Washington State just issued revised population estimates–and they upped their forecast for population growth from 2000 through 2010 by 110,000.  Just a year ago, the state was predicting that the state would add about 745,000 new residents over the decade, with just over half from net migration (more people moving into the state than out of it). But the new forcast predicts 855,000 new residents, with higher rates of in-migration as more people are attracted to the state by a strengthening economy.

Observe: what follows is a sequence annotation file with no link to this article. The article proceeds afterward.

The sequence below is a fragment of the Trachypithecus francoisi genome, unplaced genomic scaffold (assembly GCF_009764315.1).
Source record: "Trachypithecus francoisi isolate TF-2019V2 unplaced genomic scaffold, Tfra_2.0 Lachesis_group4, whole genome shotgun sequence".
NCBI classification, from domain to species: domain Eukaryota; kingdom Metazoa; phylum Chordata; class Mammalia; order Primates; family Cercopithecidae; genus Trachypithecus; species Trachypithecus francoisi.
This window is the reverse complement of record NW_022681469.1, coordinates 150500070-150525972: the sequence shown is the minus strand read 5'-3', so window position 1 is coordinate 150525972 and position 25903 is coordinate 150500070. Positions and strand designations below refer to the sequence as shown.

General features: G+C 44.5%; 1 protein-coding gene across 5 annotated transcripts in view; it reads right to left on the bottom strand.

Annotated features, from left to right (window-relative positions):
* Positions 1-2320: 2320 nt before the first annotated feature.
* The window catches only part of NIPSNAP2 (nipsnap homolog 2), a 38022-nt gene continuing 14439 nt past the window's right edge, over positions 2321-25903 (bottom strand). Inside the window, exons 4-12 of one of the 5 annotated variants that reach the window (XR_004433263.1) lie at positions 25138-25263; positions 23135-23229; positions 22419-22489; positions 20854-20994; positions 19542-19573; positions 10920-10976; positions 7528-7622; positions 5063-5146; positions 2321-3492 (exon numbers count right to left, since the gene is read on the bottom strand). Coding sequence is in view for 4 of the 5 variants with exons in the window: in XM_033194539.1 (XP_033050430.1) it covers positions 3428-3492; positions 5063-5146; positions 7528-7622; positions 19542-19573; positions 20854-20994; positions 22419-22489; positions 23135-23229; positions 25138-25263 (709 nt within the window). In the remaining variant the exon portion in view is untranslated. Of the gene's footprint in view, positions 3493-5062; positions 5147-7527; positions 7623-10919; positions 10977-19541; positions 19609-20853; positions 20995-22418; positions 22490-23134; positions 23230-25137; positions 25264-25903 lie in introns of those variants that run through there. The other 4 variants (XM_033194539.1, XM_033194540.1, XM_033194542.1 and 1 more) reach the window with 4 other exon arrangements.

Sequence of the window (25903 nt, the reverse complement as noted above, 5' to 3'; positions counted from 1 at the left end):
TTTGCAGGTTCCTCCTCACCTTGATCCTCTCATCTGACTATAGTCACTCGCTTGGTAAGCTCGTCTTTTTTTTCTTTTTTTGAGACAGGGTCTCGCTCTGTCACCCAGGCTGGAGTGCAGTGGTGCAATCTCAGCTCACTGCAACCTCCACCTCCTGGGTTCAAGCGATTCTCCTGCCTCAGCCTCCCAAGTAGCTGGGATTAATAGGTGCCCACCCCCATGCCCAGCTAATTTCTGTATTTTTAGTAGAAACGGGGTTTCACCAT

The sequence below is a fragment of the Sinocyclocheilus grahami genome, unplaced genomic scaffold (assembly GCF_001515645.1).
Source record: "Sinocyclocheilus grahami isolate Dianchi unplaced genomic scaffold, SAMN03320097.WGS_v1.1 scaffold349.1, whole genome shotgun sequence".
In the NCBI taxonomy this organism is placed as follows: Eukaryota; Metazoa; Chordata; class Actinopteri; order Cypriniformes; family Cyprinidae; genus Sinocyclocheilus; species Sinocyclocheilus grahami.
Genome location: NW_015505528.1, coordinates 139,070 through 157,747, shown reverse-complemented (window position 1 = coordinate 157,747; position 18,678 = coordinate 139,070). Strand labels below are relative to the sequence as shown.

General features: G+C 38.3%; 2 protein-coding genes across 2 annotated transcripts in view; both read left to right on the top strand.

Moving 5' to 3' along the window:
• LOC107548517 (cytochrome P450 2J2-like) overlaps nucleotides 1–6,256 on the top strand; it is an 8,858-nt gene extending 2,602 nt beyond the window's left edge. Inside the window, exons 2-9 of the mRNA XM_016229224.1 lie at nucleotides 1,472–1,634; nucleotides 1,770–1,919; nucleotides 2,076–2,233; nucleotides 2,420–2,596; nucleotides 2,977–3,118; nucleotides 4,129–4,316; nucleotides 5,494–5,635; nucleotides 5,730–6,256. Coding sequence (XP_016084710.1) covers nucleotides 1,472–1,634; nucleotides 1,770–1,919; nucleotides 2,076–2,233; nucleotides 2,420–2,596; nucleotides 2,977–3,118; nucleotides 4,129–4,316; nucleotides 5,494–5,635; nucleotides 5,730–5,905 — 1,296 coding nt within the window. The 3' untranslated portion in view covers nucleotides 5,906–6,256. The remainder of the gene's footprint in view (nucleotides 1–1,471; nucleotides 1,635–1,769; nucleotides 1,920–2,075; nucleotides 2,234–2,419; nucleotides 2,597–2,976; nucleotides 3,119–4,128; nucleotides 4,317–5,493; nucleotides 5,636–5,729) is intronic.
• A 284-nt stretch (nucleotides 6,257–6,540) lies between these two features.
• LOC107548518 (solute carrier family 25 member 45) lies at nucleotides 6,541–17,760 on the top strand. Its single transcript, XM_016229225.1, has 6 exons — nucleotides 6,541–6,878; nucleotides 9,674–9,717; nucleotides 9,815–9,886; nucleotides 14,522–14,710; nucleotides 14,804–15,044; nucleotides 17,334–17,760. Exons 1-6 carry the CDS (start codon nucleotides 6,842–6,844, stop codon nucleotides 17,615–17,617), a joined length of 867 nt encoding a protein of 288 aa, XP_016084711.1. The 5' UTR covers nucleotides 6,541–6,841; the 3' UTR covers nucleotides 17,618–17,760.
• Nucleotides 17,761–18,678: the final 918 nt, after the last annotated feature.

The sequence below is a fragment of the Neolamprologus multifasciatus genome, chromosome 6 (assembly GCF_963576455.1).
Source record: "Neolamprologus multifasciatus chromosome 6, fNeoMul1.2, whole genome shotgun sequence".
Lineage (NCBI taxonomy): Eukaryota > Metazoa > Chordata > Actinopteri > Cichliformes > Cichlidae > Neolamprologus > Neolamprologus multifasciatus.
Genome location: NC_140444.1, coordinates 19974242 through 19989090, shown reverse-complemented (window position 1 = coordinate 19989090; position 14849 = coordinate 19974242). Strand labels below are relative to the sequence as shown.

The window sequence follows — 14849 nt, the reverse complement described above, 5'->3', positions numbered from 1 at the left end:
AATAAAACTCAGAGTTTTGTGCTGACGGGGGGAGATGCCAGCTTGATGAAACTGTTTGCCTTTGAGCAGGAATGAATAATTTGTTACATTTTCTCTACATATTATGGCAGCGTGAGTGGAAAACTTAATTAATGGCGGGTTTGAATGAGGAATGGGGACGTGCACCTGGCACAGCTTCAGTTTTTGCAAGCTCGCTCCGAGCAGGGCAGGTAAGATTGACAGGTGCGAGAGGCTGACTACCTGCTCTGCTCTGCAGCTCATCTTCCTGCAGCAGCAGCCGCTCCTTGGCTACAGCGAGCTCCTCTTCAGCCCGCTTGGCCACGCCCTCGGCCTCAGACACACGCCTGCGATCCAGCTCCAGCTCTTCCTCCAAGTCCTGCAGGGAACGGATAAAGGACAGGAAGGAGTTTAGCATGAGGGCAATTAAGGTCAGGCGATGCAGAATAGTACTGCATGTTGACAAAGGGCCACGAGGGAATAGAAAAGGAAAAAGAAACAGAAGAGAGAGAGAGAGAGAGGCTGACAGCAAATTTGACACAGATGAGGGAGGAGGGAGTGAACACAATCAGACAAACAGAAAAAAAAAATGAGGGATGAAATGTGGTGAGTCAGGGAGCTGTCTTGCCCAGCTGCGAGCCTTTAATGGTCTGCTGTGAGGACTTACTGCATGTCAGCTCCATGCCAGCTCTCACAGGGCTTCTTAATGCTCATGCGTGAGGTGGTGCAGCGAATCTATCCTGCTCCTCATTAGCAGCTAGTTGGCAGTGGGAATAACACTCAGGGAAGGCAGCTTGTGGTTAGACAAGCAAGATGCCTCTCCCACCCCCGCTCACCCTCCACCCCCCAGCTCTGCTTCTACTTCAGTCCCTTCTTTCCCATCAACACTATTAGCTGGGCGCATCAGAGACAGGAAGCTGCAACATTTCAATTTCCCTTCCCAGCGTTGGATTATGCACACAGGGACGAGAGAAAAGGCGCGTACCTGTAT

What seems particularly interesting to me, though, is the way the population growth estimate has moved around over the past 7 years:

It’s not as if the estimate got better and better, homing in on the right number as the decade went on.  It’s far more random than that—perhaps a sign that forecasters recognized a little too late what the consequences of a recovering economy might be.

Now, this isn’t meant as a critique of Washington’s state demographers—just as a reminder that the future is really, really difficult to predict, even if it’s your job.  Which is one more reason to take all sorts of predictions—from population to market prices to resource availability—with an appropriately-sized dose of salt.